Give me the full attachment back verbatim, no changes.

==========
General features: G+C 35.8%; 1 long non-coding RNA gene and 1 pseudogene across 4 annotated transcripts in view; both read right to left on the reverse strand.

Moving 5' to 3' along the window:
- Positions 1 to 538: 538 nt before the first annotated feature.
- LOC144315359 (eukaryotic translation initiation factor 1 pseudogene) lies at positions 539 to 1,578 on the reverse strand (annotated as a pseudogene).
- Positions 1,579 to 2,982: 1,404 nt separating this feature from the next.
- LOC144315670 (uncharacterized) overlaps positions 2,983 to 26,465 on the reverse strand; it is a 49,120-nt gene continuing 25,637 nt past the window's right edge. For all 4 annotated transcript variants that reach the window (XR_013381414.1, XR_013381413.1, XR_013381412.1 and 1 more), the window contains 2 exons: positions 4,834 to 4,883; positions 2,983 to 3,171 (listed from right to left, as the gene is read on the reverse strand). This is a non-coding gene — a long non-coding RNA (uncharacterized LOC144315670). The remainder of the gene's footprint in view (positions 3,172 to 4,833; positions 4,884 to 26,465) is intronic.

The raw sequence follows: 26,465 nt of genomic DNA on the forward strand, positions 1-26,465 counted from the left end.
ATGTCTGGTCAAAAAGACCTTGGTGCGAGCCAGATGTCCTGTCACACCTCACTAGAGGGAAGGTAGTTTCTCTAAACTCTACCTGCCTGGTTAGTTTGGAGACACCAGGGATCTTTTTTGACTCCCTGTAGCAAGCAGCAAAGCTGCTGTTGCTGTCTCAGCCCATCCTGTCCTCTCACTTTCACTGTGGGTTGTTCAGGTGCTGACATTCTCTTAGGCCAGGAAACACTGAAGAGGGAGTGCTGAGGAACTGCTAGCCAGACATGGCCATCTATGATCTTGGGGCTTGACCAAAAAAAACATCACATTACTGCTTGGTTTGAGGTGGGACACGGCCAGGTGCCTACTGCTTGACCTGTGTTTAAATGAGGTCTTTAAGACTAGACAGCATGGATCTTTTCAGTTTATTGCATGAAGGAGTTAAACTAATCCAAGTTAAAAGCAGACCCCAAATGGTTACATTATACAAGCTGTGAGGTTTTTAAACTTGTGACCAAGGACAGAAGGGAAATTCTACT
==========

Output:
General features: G+C 35.8%; 1 long non-coding RNA gene and 1 pseudogene across 4 annotated transcripts in view; both read right to left on the reverse strand.

Moving 5' to 3' along the window:
- Positions 1 to 538: 538 nt before the first annotated feature.
- LOC144315359 (eukaryotic translation initiation factor 1 pseudogene) lies at positions 539 to 1,578 on the reverse strand (annotated as a pseudogene).
- Positions 1,579 to 2,982: 1,404 nt separating this feature from the next.
- LOC144315670 (uncharacterized) overlaps positions 2,983 to 26,465 on the reverse strand; it is a 49,120-nt gene continuing 25,637 nt past the window's right edge. For all 4 annotated transcript variants that reach the window (XR_013381414.1, XR_013381413.1, XR_013381412.1 and 1 more), the window contains 2 exons: positions 4,834 to 4,883; positions 2,983 to 3,171 (listed from right to left, as the gene is read on the reverse strand). This is a non-coding gene — a long non-coding RNA (uncharacterized LOC144315670). The remainder of the gene's footprint in view (positions 3,172 to 4,833; positions 4,884 to 26,465) is intronic.

The raw sequence follows: 26,465 nt of genomic DNA on the forward strand, positions 1-26,465 counted from the left end.
ATGTCTGGTCAAAAAGACCTTGGTGCGAGCCAGATGTCCTGTCACACCTCACTAGAGGGAAGGTAGTTTCTCTAAACTCTACCTGCCTGGTTAGTTTGGAGACACCAGGGATCTTTTTTGACTCCCTGTAGCAAGCAGCAAAGCTGCTGTTGCTGTCTCAGCCCATCCTGTCCTCTCACTTTCACTGTGGGTTGTTCAGGTGCTGACATTCTCTTAGGCCAGGAAACACTGAAGAGGGAGTGCTGAGGAACTGCTAGCCAGACATGGCCATCTATGATCTTGGGGCTTGACCAAAAAAAACATCACATTACTGCTTGGTTTGAGGTGGGACACGGCCAGGTGCCTACTGCTTGACCTGTGTTTAAATGAGGTCTTTAAGACTAGACAGCATGGATCTTTTCAGTTTATTGCATGAAGGAGTTAAACTAATCCAAGTTAAAAGCAGACCCCAAATGGTTACATTATACAAGCTGTGAGGTTTTTAAACTTGTGACCAAGGACAGAAGGGAAATTCTACT